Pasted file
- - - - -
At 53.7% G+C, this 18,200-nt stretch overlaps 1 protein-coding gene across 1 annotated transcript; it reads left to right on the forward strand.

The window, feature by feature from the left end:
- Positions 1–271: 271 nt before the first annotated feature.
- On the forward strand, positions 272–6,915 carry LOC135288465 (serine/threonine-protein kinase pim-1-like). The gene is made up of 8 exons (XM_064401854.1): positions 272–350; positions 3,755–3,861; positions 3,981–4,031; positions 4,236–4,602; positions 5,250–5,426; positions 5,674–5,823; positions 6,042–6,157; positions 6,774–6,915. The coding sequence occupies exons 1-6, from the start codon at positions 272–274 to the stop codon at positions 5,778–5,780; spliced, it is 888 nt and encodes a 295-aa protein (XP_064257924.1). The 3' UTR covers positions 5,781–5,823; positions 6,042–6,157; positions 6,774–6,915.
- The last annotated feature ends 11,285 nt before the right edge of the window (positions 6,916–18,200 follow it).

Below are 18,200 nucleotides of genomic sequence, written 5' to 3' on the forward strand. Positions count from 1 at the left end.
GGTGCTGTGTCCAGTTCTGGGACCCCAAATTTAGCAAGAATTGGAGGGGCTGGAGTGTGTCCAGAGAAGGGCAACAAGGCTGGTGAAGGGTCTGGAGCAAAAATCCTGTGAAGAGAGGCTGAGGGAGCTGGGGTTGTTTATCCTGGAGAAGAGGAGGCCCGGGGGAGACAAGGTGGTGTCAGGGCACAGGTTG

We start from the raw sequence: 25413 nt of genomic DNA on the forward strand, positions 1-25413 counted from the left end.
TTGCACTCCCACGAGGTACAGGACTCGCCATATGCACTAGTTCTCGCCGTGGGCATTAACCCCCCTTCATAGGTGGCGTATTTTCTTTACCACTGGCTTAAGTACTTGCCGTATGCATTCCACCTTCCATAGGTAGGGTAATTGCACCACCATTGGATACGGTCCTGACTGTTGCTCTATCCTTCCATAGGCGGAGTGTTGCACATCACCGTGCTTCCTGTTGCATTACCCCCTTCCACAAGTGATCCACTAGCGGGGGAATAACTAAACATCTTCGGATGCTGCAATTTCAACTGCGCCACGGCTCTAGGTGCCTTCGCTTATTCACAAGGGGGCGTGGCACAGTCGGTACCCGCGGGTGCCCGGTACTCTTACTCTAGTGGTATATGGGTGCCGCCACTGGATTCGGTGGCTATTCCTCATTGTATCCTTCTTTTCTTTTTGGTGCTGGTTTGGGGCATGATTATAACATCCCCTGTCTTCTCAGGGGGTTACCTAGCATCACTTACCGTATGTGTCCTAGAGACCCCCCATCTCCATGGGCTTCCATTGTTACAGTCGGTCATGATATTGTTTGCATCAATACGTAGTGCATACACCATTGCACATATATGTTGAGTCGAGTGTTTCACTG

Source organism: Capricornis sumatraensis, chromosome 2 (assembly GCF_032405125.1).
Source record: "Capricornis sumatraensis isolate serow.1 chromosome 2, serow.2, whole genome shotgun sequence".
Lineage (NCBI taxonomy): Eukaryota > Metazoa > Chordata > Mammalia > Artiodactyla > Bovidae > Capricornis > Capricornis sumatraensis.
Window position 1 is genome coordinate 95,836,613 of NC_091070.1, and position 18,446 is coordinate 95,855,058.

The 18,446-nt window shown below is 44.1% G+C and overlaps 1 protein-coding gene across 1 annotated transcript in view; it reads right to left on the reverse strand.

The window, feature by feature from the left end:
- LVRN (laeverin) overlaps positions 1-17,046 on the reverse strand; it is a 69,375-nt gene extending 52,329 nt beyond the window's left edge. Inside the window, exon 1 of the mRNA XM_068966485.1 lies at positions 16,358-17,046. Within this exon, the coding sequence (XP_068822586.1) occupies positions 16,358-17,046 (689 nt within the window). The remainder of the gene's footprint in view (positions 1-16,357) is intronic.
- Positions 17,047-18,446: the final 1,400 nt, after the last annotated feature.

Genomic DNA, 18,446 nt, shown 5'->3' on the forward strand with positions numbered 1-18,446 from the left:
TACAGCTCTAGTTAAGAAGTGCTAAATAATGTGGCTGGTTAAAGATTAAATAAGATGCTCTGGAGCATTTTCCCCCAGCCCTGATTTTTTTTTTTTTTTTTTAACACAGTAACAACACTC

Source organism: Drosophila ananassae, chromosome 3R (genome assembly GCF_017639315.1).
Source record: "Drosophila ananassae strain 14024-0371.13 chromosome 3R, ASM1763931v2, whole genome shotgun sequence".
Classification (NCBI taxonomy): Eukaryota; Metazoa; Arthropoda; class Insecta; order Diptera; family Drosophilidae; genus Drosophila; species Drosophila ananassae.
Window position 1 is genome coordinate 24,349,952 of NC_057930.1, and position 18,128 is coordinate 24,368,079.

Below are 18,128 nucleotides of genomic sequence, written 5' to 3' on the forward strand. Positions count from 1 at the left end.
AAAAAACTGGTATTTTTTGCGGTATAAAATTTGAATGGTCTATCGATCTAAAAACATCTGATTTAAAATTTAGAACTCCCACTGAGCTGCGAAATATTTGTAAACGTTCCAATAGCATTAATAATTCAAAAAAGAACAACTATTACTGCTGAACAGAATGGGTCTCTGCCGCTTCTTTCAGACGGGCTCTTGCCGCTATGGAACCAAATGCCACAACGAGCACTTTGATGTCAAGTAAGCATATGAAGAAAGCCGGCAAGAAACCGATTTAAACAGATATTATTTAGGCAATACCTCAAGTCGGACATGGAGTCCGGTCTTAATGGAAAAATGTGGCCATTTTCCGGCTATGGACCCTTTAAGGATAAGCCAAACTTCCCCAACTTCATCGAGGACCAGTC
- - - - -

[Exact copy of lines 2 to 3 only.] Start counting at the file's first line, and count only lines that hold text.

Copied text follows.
The window, feature by feature from the left end:
- Positions 1–271: 271 nt before the first annotated feature.